A LOOK AT THE NUMBERS: MAYBE THE MASTERS DOES START BEFORE THE BACK NINE ON SUNDAY
The Masters are underway and you are either playing hooky or at the office pretending to work. Well, there's a graphic below that looks like a spreadsheet so just click it to expand if someone walks by.
There's the old saw that the tournament does not begin until the back nine on Sunday. Is it funny or true? With the easier and more exciting Sunday setups in recent years to allow scoring, it certainly has felt that way. Even if it is true, it does not logically exclude the importance of the Thursday lead. Let's take a look at the numbers.
There's always a lot of excitement with the first round leader and some surprises (Brett Wetterich comes to mind in recent years - and he even held part of the lead after day 2). We took a specific look at the past 11 years (like yesterday's analysis with the TTS Predictilator, we chose 11 years because that was when the major course changes took place). Here is a specific look at what the first round leaders did:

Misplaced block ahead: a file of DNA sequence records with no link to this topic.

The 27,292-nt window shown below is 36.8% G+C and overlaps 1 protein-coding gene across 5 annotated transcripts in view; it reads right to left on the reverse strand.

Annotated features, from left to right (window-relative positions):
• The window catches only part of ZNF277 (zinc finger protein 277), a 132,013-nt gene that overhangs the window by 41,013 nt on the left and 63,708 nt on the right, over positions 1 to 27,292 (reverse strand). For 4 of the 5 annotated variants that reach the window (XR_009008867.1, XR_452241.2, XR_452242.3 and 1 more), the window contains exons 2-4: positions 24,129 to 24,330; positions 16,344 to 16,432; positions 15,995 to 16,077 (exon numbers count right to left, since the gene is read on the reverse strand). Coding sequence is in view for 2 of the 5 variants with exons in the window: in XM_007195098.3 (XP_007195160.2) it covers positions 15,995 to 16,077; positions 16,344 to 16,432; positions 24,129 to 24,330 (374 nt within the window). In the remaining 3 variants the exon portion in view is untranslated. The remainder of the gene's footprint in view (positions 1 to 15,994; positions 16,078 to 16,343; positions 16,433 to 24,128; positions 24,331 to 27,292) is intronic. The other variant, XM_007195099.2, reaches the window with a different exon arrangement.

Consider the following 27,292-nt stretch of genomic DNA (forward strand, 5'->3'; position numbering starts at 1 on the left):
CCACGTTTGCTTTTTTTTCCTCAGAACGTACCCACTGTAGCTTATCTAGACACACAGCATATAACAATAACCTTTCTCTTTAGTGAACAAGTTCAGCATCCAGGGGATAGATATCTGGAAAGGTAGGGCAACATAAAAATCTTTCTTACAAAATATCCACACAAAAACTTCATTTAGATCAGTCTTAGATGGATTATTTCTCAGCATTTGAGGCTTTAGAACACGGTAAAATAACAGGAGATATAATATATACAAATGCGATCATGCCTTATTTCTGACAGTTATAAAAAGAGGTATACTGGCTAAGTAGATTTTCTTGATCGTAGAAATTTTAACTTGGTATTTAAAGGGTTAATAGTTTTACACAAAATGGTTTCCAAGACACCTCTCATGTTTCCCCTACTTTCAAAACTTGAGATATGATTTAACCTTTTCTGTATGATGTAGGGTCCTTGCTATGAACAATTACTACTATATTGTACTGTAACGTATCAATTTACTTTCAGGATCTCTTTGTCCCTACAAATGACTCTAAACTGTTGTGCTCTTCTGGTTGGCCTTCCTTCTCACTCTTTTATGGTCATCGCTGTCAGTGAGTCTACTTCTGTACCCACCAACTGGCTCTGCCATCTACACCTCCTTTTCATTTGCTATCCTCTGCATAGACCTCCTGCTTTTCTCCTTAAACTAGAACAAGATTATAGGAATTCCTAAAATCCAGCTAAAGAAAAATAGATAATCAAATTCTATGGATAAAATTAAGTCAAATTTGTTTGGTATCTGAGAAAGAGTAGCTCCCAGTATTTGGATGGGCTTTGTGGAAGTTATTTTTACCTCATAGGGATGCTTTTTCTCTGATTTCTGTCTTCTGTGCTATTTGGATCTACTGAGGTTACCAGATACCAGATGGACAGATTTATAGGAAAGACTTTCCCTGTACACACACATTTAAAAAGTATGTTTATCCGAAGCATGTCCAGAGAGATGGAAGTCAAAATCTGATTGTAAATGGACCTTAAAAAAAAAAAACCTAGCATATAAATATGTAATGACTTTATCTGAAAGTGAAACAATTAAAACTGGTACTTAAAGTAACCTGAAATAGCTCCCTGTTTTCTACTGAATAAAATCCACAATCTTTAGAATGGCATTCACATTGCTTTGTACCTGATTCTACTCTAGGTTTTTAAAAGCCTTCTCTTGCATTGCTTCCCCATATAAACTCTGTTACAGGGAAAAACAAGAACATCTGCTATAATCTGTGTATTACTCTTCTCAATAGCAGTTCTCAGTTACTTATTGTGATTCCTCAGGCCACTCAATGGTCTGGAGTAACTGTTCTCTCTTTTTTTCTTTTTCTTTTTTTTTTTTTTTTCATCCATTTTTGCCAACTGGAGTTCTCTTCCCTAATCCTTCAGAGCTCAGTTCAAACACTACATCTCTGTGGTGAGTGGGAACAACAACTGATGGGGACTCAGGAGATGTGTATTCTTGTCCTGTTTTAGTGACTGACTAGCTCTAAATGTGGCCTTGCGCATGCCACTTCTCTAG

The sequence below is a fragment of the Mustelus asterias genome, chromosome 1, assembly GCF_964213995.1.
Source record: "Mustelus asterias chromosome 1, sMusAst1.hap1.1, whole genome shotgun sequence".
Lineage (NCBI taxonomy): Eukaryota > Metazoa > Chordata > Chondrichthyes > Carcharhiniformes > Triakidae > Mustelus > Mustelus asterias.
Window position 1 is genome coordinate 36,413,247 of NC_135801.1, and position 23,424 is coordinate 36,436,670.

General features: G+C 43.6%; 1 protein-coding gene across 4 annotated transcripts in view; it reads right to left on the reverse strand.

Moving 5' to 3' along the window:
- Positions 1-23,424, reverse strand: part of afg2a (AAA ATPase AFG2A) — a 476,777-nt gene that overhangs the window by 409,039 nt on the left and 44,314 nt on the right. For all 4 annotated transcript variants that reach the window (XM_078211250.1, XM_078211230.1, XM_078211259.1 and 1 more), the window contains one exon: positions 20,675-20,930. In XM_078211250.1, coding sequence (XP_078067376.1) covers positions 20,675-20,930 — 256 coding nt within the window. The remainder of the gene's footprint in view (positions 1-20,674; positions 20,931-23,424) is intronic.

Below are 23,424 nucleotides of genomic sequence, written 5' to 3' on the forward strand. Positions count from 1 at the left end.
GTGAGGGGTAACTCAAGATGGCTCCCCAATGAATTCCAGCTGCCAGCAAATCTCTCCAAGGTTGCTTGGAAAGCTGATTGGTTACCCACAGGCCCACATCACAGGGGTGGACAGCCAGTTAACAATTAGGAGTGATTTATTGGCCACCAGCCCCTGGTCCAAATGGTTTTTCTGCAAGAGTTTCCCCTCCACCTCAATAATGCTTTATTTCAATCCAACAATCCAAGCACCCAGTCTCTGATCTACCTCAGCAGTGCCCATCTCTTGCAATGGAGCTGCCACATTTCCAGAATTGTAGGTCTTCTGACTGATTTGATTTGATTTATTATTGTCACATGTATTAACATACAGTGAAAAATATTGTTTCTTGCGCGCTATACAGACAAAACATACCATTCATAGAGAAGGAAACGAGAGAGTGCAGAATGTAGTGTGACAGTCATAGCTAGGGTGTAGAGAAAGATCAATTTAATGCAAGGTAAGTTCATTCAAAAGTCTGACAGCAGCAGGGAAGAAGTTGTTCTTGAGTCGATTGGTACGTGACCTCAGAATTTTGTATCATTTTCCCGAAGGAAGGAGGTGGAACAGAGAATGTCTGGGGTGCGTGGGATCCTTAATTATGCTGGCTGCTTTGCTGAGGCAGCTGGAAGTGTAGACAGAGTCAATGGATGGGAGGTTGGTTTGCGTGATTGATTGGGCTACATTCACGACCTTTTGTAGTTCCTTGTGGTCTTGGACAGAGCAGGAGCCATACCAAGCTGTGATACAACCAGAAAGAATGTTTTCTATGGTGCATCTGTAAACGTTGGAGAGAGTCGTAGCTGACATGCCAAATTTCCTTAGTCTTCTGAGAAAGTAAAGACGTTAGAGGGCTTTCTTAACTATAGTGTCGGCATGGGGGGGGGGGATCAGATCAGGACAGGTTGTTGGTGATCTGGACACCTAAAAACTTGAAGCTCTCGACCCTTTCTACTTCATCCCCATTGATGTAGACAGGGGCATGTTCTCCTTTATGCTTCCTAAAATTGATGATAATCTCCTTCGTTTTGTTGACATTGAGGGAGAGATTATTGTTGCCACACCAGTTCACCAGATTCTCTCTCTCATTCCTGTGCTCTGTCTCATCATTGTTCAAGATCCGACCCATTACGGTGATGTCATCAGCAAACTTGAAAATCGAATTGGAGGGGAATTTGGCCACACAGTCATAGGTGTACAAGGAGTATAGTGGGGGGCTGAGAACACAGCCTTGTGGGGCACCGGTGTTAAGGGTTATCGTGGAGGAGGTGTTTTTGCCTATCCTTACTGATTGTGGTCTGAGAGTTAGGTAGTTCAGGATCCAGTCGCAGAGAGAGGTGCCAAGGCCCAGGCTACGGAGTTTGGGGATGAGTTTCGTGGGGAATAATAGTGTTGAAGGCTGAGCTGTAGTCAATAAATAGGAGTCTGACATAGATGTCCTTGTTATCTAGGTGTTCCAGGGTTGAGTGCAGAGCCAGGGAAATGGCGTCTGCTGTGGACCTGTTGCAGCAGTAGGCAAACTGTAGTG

Maybe it is time to get a bit excited if you hvae the first round lead. Of the 14 players with the lead (or tied) after the first round, 35% of the time that player finished in the top five. From a pure excitement standpoint, a first round leader has been in the top 10 over 50% of the time after the third round. In other words, you are mixing up your pimento cheese on Sunday morning with your guy in the hunt at least half the time. Not too bad.
While the first round leader has only won once in the past 11 years (Trevor Immelman), there are a couple things worth noting:
WHEN YOU FALL, YOU FALL HARD AT THE MASTERS
What is also noticeable is that when you taste the lead and then fall out of the top ten , you never seem to make it back. At the Masters, once you fall after a moment in the spotlight: you fall hard. Not once has a first round leader fallen out of the top 10 after one day and make it back in contention.
This is more significant if one considers that of the 120 players in the past 11 years that have finished in the top 10 at the Masters (includes ties), 54 of those players were outside of the top 10 after either Friday or Saturday. In other words, 45% of the players that finished in the top 10 were on the outside of the tope ten after Friday or Saturday. But never has one of those players been a person that once had a taste of the lead.
We'll be back tomorrow for a look at the second round lead.